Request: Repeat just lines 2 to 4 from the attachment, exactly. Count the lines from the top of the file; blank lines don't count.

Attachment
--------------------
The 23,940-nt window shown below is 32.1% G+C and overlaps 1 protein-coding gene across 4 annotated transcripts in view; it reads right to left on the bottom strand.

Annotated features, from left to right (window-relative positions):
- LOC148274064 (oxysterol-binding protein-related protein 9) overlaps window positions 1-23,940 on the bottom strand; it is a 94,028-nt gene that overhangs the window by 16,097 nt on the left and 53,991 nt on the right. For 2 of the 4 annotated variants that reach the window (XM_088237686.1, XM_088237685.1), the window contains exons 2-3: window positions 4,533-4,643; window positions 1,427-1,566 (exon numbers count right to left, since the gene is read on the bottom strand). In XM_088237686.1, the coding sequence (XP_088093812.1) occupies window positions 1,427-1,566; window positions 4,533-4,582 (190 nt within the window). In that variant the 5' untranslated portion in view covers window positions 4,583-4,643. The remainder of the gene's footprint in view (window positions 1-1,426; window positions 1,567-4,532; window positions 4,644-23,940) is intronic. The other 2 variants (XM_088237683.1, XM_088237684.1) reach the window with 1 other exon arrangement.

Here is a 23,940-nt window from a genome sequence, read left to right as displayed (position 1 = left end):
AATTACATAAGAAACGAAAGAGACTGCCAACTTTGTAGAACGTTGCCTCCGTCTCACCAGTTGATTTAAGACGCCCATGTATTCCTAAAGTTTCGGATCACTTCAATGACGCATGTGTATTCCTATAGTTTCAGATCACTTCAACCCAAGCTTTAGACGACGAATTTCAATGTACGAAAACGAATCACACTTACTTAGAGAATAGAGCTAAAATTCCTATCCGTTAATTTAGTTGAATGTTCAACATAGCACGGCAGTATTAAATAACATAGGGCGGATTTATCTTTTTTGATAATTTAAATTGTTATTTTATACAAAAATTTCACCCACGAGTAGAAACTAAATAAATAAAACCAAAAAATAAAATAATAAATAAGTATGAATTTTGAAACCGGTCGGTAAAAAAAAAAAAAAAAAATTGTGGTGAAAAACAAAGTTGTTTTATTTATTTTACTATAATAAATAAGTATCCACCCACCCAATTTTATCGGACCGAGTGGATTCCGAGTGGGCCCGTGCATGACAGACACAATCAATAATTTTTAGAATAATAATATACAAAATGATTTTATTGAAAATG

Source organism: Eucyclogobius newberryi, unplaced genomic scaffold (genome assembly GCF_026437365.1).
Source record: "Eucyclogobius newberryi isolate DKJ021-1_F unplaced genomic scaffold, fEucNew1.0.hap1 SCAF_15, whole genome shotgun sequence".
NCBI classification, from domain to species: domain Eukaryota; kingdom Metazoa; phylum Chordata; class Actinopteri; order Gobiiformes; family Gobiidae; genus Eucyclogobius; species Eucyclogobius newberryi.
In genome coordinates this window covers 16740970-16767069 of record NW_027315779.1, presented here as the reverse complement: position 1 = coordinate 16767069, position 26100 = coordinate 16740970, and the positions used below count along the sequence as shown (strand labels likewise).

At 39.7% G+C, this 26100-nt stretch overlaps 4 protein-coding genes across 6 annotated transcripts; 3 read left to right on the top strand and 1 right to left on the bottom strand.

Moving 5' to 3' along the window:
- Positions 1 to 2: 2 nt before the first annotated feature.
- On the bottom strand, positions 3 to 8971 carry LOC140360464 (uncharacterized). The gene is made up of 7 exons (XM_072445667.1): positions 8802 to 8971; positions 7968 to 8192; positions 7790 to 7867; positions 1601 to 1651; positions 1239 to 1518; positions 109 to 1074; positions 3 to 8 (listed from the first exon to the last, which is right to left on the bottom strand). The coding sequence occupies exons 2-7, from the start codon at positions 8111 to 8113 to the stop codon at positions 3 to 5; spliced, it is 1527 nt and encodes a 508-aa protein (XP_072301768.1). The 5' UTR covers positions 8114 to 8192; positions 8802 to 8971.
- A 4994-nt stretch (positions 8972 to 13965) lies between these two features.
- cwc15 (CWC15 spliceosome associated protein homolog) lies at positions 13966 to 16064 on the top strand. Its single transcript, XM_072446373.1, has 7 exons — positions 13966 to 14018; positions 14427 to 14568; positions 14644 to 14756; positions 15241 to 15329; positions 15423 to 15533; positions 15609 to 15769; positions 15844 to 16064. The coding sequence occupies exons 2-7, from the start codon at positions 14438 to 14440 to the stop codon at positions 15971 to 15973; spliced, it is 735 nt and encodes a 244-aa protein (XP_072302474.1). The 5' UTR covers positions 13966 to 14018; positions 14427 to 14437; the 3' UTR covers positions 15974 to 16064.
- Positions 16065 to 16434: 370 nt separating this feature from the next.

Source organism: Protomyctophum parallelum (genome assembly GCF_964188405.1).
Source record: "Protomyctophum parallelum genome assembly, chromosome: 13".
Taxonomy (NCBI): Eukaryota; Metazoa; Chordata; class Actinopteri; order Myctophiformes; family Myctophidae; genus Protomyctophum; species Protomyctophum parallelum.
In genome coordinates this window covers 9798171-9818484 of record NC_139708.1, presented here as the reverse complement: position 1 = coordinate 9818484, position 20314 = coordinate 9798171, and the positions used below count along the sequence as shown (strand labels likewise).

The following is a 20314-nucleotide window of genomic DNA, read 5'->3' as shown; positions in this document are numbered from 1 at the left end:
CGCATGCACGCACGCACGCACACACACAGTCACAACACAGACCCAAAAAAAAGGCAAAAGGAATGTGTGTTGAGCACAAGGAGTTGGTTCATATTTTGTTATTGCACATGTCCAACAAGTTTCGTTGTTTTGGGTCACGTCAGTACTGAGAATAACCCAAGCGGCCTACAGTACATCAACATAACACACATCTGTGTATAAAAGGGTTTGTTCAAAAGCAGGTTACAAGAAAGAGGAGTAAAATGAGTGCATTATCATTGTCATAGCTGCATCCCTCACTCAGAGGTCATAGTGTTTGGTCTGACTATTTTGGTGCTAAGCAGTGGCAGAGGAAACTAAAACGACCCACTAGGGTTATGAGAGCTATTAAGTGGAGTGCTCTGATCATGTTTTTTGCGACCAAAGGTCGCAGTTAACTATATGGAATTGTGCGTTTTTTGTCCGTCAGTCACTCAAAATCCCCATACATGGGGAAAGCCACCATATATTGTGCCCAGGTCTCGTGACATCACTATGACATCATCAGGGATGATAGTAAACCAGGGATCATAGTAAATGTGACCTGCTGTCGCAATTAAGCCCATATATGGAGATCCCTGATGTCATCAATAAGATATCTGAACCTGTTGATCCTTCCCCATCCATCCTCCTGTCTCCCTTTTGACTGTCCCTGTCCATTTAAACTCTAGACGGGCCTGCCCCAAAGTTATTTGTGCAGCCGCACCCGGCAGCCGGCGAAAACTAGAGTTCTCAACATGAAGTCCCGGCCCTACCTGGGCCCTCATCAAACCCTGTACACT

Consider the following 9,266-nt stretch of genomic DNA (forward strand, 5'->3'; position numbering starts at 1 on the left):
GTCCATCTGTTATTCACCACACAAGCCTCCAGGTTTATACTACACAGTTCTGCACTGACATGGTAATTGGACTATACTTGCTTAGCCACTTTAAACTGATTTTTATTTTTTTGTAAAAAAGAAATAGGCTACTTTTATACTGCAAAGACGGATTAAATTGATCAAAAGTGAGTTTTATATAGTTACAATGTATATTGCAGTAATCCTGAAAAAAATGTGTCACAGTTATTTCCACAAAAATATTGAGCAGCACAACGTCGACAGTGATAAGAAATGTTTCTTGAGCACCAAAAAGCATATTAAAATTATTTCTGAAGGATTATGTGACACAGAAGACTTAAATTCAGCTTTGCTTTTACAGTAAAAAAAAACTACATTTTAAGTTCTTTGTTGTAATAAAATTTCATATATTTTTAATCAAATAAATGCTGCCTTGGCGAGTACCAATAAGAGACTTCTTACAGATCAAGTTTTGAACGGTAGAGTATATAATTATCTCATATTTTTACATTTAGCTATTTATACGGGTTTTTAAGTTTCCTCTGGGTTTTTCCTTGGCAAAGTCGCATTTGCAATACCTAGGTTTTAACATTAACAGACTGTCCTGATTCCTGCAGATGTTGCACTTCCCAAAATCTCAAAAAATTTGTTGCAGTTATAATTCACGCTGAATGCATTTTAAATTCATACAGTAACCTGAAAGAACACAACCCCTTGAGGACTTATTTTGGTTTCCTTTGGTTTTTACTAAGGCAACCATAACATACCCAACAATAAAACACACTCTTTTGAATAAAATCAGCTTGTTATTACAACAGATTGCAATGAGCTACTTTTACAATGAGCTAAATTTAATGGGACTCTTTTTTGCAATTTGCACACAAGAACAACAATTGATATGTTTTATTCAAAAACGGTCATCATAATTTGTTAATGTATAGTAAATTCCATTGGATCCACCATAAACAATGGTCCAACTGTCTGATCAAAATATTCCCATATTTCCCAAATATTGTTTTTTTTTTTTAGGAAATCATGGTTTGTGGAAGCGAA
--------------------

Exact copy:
Annotated features, from left to right (window-relative positions):
- LOC148274064 (oxysterol-binding protein-related protein 9) overlaps window positions 1-23,940 on the bottom strand; it is a 94,028-nt gene that overhangs the window by 16,097 nt on the left and 53,991 nt on the right. For 2 of the 4 annotated variants that reach the window (XM_088237686.1, XM_088237685.1), the window contains exons 2-3: window positions 4,533-4,643; window positions 1,427-1,566 (exon numbers count right to left, since the gene is read on the bottom strand). In XM_088237686.1, the coding sequence (XP_088093812.1) occupies window positions 1,427-1,566; window positions 4,533-4,582 (190 nt within the window). In that variant the 5' untranslated portion in view covers window positions 4,583-4,643. The remainder of the gene's footprint in view (window positions 1-1,426; window positions 1,567-4,532; window positions 4,644-23,940) is intronic. The other 2 variants (XM_088237683.1, XM_088237684.1) reach the window with 1 other exon arrangement.

Here is a 23,940-nt window from a genome sequence, read left to right as displayed (position 1 = left end):